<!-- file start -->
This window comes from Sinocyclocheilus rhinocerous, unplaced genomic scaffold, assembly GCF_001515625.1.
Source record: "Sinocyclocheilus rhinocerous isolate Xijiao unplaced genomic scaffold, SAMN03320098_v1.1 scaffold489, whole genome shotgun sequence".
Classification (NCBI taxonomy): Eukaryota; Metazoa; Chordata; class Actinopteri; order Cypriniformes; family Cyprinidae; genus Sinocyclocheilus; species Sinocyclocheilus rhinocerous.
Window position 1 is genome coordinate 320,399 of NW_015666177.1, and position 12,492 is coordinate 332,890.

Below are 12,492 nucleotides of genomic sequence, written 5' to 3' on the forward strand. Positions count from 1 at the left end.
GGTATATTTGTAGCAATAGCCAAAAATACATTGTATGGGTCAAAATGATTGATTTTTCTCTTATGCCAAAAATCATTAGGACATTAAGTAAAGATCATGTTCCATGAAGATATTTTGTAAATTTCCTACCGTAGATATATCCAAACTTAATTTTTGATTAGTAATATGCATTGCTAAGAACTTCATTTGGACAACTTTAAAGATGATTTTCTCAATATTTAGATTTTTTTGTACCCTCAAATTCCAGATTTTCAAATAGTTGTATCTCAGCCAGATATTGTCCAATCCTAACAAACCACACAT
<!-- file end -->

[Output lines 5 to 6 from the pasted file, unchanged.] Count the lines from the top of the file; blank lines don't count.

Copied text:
Below are 12,492 nucleotides of genomic sequence, written 5' to 3' on the forward strand. Positions count from 1 at the left end.
GGTATATTTGTAGCAATAGCCAAAAATACATTGTATGGGTCAAAATGATTGATTTTTCTCTTATGCCAAAAATCATTAGGACATTAAGTAAAGATCATGTTCCATGAAGATATTTTGTAAATTTCCTACCGTAGATATATCCAAACTTAATTTTTGATTAGTAATATGCATTGCTAAGAACTTCATTTGGACAACTTTAAAGATGATTTTCTCAATATTTAGATTTTTTTGTACCCTCAAATTCCAGATTTTCAAATAGTTGTATCTCAGCCAGATATTGTCCAATCCTAACAAACCACACAT